If the only thing you care about is remote access, 2/3rds of the above posted/linked config is superfluous and unnecessary.

so is there another way i should be deploying caddy to get and use certs to secure the remote connection through lets encrpyt?

My end result would be a secure way through caddy to access my jellyfin server remotely from the wan side.

I have the port forwarding(a made up port 4361) from my router pointing to the jellyfin server, caddy installed on the same server for reverse proxy and to then forward a request from the example.ddns.net that is forwarded in to then send that to 127.0.0.1:8096 which is the jellyfin landing page to login.

No, the notes on deployment are more or less accurate.

Specifically, the linked/posted config - this part here:

Is 2/3rds superfluous.

Think about the why - specifically, why put your site on a higher port?

If you’re doing it for security - that is, you’re effectively trying to use the port as a kind of password, which is what I gather the writer of the linked post is trying to do - it’s not secure at all.

You’ve said you want to access your app from WAN. If that was all you cared about, you could do it with just this:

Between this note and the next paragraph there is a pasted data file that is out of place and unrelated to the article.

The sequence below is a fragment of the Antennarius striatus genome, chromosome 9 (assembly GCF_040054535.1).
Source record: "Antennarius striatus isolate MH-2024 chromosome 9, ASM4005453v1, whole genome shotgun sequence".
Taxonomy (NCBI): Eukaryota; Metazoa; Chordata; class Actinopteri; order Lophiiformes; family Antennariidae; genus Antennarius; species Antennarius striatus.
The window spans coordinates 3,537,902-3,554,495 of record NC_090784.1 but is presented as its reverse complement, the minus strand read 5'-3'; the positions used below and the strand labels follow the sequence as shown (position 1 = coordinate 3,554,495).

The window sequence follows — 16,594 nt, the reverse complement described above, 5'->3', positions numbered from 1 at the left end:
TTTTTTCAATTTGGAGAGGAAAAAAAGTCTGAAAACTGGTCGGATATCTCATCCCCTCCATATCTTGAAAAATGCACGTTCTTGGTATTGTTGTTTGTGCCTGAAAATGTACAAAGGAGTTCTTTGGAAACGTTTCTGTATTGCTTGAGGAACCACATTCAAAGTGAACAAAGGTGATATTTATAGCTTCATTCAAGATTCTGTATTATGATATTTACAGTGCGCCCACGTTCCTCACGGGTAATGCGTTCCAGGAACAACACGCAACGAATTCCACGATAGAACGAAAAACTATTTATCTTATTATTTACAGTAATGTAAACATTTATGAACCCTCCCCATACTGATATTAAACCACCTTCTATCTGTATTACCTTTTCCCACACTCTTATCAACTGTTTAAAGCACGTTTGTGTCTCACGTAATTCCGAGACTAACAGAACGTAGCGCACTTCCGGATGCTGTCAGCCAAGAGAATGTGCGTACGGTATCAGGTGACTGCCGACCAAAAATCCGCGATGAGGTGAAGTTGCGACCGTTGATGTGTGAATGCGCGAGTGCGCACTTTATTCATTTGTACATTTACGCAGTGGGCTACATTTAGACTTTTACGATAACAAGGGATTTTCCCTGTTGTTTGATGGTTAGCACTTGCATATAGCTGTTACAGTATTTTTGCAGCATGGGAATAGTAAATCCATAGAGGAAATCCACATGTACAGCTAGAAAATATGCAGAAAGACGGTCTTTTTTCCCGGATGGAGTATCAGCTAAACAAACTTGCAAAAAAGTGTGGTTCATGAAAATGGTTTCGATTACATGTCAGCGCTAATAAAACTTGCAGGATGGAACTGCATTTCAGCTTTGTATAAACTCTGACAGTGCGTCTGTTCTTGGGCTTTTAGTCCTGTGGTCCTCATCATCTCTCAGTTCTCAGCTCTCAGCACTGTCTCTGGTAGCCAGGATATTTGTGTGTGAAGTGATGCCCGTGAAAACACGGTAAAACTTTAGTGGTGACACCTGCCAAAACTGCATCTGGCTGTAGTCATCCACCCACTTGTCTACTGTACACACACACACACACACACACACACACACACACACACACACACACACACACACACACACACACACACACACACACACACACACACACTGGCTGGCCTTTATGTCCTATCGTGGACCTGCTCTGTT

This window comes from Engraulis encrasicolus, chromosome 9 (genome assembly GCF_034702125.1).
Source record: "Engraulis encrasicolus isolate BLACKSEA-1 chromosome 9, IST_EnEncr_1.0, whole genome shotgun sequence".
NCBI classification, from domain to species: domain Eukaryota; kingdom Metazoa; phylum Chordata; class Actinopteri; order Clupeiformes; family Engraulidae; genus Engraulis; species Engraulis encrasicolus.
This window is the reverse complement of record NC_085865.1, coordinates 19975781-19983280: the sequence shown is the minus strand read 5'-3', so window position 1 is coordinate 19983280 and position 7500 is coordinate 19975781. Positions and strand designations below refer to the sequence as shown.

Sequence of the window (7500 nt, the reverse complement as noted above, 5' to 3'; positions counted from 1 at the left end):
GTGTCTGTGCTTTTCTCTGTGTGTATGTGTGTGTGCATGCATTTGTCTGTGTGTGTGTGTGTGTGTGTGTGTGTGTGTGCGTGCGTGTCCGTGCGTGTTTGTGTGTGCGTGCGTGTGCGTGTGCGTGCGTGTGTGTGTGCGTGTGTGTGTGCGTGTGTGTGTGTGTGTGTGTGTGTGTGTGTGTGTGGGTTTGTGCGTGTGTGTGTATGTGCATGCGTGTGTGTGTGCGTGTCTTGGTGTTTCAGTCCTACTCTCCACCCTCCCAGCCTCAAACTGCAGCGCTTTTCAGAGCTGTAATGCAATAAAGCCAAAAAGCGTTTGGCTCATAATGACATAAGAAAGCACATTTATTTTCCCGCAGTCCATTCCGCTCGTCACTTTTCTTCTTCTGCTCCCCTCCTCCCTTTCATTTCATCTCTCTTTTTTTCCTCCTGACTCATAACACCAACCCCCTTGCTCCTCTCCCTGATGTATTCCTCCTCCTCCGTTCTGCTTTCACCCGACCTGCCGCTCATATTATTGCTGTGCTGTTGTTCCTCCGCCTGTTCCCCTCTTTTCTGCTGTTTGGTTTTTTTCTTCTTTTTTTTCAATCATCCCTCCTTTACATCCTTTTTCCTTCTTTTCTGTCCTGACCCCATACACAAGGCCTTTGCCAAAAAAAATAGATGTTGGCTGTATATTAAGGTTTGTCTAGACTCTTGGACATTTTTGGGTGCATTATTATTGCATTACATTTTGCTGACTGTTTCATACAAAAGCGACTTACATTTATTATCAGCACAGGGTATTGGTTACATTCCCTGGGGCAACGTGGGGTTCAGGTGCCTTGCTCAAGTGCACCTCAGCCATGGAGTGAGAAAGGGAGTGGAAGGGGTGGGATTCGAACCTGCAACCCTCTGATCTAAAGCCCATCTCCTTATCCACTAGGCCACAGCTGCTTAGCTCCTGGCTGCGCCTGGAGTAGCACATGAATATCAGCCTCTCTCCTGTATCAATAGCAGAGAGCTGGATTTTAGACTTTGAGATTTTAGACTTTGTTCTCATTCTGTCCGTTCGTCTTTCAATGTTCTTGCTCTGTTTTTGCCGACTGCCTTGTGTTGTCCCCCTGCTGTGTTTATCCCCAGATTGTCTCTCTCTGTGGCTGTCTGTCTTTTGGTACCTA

example.com {
  reverse_proxy 127.0.0.1:8096
}

But if you also need to secure your site from unwanted access, an actual secure config is going to look a bit different again. One place you can look is the basic auth directive, to require an actual username/password combination to access your site.

basicauth (Caddyfile directive) — Caddy Documentation

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oh gotcha i will definitely look into the basic auth you linked. I was under the impression that 80 & 443 had to be used to allow the lets encrypt do its thing by issuing the ssl cert.

So would you suggest just using the caddy reverse proxy like this

caddy reverse-proxy --from example.ddns.net --to 127.0.0.1:8096

and if so, how would i secure that connection over https with caddy?

Or should i just remove everything i was trying to do and point port forward example.ddns.net 80 & 443 to 127.0.0.1:8096

That reads if im correct that it is automatically serving that page securely?

I apologize as english isn’t my first language.

Caddy will take care of handling requests on those ports appropriately before requests hit your configured routes. That handling sits transparently in front of the rest of your config. You should use ports 80/443 to serve your site, and omitting the port in your site address tells Caddy to serve the site on the default HTTPS port, i.e. 443 (and set up HTTP->HTTPS redirects on the default HTTP port, i.e. 80).

Yeah that would work, but this isn’t a great long-term solution typically, best to use a Caddyfile if you plan to leave it running long-term. To make Caddy run at startup, you might need to look into using launchd to run Caddy as a service on mac (Google is your friend here).

No, you need something to serve the site securely over HTTPS, i.e. do the encryption between the client and server; that’s what Caddy does best.

I recommend reading this article that explains the fundamentals of serving a site from your home network: